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Dave Eng, Ed.D. is an intellectual and creative educator, designer, and researcher who combines, games, theory, and technology to define NEXT practice. He currently consults privately for colleges and universities on games-based learning, gamification, higher education administration, and instructional design. He loves the student affairs community and has helped many entry professionals get their foot in the door with their first position. His research interests include learning theory, technology and games.
Dave works at home, remotely since his consulting doesn’t require him to be anywhere specific. He gets up and listens to podcasts (like Professor Game 🙂 ), then some coffee and emails, followed by remote calls from some clients. He likes to hit the gym or some sort of physical activity after, he is a big fan of Fitbit and has had his life changed thanks to its gamification. At night, he has a very large tabletop game collection, he is always trying to play some of them with friends or family. Before going to sleep, he goes to Kickstarter to see if there is any other game he feels he should be backing. He has 4 Ikea shelves full of games!
Dave started using games-based learning while working with his staff in student affairs. One of the main responsibilities was the student welcome program, where he hires orientation leaders (other students). Part of starting was doing outdoor adventures and others to get comfortable with working together, and of course, Dave loves games so he used Werewolf often for this. Fast forwarding to when he was teaching a Communication Arts Public Speaking course, he wanted to use this game as well because it is mostly about convincing others that you are one thing that you are not, using persuasive speech and a narrative. This was supposed to be a small piece of content for the course but the students wanted to play it over and over again throughout most of the sessions! The nice thing is they were introduced to this cool game and learned from it, the not so good was that he had a hard time bringing them back to other learning objectives! The key learning from this is that when using games-based learning it’s not about playing games and hoping that the students learn something, it is necessary to clearly establish the objectives and walk the learners through the process you create to help them learn. The debriefing part that comes after (or perhaps during) the game is crucial to solidify the learning process. For Dave, games-based learning is using games as the content for achieving a specific learning outcome.
He once used gamification for the public speaking class, where he flipped the grading schemes around, so everyone starts at zero and goes adding points to reach their grades. It sounds the same but it is different, with the scheme of losing points students are acting to avoid losing points, instead if they’re acting to gain them they were playing to win and succeed in that area. He also gave them different opportunities to choose different challenges to earn their points. They had extra points to make sure that everyone had a chance.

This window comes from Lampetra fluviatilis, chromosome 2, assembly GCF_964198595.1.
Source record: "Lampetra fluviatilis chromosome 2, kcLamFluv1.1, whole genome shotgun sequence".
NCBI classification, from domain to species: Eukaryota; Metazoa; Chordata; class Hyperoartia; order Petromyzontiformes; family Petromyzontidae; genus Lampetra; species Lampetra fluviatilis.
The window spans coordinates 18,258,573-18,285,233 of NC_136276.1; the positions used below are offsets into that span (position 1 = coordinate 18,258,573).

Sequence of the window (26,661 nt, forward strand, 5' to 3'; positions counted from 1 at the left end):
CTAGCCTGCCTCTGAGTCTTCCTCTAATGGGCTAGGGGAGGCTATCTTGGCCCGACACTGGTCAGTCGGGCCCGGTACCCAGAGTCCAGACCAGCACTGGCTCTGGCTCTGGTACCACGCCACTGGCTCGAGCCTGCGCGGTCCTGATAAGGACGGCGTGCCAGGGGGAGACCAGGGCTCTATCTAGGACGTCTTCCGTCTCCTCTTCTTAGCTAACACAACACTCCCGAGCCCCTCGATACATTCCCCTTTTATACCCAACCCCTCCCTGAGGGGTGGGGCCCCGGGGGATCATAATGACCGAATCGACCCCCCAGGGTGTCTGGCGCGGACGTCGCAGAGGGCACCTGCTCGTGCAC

Dave’s approach to creating a gameful experience of this type starts with doing a stepped or scaffolded approach. For him, it is fundamental to start with something that absolutely everyone is able to do the first exercise, that no one could fail. The first exercise in the public speaking class, for example, was a 10-second speech where students said their names and where they’re from and their major. As the semester advanced he used the things learned from previous lessons and exercises to build on the knowledge and practice of the students.
A best practice for the use of gamification and something that he feels that Fitbit does quite well is to provide unexpected feedback that is still useful. Initially, it was just about measuring steps but it also incorporates feedback compared to other people in your network. Pedometers had been around for quite a while so Fitbit was providing additional and useful feedback that was not expected by the user.
His current favorite game is a board game called Azul, he feels that it is like a Sudoku but with colors. One of the things he likes the most about it is that it has a very elegant flow. It was even recognized in Spiel Essen. We also discussed what we can learn from this game to apply in education, especially for the ability we give for students to make meaningful choices that are tailored for their needs and learning.
Dave recently heard Rob Daviau in a conference, and would love to listen to him interviewed in Professor Game! He used to work for Hasbro and has been creating tabletop games for quite a while and gave a fantastic keynote which he feels can add a lot of interesting ideas to the Engagers. As far as books go, he would definitely go with A Theory of Fun for Game Design by Raph Koster, which he feels can be applied to so many different areas.
Dave’s superpower is alignment, starting with the learning outcome, what content supports this (what game can match it in the case of games-based learning) and then how to assess if students have learned what we expect, that could be within the game. The random question in this episode was about if gamification is for you or not and Dave gave quite an interesting answer you can listen to if you press play!
His final advice is that we should play more games together! Games are a social experience, remember that. To get in contact with Dave we can go to his website davengdesign.com, on twitter @DavEngDesign or even on Facebook and LinkedIn.
Looking forward to reading or hearing from you,